Figure 2

Results from the sensitivity analysis of efficiency scores. CRS, constant returns to scale; DMUs, decision-making units; VRS, variable returns to scale.

In table 4, mean efficiency scores are presented by the income categories of the countries. The highest mean VRS technical efficiency were observed for high-income countries (0.934; 95% CI 0.905 to 0.963), followed by upper middle-income (0.914; 95% CI 0.894 to 0.935), and low and lower middle income countries (0.913; 95% CI 0.891 to 0.935). If all the health systems operated at maximum efficiency at their given input level, the high-income, upper middle-income, low-income and lower middle-income countries could improve their health system outcome (eg, HALE at birth and reduce infant mortality) by 6.6%, 8.6% and 8.7% respectively.

Table 4

Mean efficiency scores according to income level of Asian countries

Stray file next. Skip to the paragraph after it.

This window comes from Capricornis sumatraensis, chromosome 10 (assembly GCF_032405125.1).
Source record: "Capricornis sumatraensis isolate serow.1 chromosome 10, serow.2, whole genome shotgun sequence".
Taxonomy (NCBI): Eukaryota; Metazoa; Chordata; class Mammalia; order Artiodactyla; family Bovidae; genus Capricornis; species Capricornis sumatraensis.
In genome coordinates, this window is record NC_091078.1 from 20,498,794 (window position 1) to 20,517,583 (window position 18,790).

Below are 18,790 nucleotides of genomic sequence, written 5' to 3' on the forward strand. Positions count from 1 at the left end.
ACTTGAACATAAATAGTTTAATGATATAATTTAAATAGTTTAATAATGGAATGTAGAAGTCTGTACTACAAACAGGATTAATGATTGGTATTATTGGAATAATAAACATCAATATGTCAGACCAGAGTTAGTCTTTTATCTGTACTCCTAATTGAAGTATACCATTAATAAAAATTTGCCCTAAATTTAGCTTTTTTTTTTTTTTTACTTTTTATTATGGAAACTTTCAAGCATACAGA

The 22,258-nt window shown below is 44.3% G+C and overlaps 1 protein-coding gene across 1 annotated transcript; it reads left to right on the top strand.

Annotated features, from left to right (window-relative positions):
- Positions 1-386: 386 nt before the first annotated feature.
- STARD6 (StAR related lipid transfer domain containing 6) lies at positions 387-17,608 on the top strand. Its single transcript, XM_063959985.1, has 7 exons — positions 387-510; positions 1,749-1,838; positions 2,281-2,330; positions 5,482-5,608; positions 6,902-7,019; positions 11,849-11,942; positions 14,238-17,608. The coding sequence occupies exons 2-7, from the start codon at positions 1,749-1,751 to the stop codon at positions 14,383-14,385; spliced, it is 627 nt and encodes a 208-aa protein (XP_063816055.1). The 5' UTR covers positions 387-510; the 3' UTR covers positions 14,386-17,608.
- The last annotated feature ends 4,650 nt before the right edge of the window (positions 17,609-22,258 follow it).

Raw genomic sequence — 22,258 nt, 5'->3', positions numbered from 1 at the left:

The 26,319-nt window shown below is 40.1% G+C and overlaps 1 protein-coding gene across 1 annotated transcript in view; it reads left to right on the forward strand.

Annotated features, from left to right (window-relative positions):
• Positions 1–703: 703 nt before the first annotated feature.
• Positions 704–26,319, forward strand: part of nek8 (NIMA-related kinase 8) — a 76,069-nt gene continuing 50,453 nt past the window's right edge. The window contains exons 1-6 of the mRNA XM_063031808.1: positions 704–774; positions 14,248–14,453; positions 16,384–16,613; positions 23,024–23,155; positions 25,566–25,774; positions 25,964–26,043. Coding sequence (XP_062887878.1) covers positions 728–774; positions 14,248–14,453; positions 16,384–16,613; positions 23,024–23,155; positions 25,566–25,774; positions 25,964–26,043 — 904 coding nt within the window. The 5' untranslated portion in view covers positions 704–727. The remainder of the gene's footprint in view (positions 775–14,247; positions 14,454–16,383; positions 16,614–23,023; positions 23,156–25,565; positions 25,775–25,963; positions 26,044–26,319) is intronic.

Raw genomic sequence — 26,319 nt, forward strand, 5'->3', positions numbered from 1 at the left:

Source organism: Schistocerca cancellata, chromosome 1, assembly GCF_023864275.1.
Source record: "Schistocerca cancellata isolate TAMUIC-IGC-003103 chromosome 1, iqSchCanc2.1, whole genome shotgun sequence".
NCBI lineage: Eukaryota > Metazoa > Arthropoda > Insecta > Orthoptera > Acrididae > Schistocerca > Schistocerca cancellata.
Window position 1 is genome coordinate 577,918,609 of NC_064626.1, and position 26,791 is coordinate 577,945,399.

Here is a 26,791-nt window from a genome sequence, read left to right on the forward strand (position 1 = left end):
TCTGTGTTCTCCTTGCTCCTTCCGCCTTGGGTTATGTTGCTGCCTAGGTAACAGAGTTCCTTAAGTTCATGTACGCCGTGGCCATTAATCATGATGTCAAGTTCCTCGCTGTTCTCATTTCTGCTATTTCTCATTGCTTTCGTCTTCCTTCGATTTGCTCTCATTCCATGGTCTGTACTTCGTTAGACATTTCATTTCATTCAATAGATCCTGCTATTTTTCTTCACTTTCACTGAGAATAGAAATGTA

The main findings of this paper demonstrated that about 91.3% of the studied Asian countries are technically inefficient with respect to using healthcare systems resources (using a proxy of per capita health expenditure). The study findings showed that among the studied Asian countries, the majority of the efficient countries belonged to the high-income group (Cyprus, Japan and Singapore). Only one country belonged to the low- and lower middle-income group (Bangladesh). Among the 46 countries studied, only four countries (Bangladesh, Japan, Singapore and Cyprus) showed CRS efficiency, indicating that they were operating at their most efficient level. Of the 14 high-income countries studied, nine countries (75.0%) had health system production at decreasing returns to scale. This implies that although the highest number of efficient countries belonged to the high-income group, a large number of these countries’ health system production had more resources than the ideal situation. A similar situation was observed for the upper middle-income countries. Of the 13 countries, 10 (76.9%) had decreasing returns to scale. Only 5 (23.8%) out of 21 low-income and lower middle-income countries were producing at decreasing returns to scale. Although these low-income and lower middle-income countries are not efficient, most of their production follows increasing returns to scale.